By Anna Mannello //
It is not uncommon to discover a bird’s nest under your solar array. In New England, many bird species begin their breeding activities between April and July. Of these, most will choose to nest in a protected spot in a tree, shrub, building eave, or the ground. Occasionally, however, they may find your PV system a convenient, sheltered spot to raise their young.
Generally speaking, an occasional bird’s nest does not pose a threat to your PV system and you can happily let your winged friends go about their reproductive business (Pigeon infestations, much more common in dense urban environments, are an altogether different story!). That said, it’s a good idea to visually identify any nests located on or near your array so that the nest and any debris around it can be cleared after the young birds have fledged. Left unattended, bird’s nests may attract rodents looking to make a winter home in the late fall– and rodents, unlike birds, are liable to chew on wires and create bigger problems.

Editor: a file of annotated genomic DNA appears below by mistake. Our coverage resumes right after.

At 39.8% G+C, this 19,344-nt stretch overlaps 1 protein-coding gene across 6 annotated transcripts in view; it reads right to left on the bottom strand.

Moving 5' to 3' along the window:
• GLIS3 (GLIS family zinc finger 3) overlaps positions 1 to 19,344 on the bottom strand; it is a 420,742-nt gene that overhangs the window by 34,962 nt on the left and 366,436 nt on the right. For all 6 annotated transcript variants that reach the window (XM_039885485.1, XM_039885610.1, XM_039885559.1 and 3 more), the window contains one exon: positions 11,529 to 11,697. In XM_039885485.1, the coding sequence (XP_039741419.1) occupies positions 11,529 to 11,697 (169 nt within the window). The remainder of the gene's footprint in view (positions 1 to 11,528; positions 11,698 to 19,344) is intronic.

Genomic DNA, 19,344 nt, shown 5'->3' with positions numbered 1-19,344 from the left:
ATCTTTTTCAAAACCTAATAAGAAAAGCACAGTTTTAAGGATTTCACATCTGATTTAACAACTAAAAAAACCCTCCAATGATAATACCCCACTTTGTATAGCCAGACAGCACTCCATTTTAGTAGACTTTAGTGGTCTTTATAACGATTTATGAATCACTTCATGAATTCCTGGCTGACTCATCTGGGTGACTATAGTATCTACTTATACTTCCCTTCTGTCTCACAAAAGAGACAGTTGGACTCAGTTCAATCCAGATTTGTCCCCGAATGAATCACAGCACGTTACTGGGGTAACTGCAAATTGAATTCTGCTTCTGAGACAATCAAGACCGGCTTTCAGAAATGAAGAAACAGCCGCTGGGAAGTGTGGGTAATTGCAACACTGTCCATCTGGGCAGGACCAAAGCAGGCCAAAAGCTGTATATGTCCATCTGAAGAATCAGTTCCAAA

If you identify a bird’s nest on the edges of a roof-mounted array or on the backside of a ground-mounted system, it’s a good idea to remove it by late summer. As always, safety first. Be sure to turn every switch on the AC and DC side of your PV system off, use caution and common sense when using ladders, and be careful not to scratch or damage the modules.
If you have any questions or concerns, you can always call our Service Team for advice or help if the task exceeds your comfort level. You can reach us either by filling out our Service Request form or calling 413-772-8788.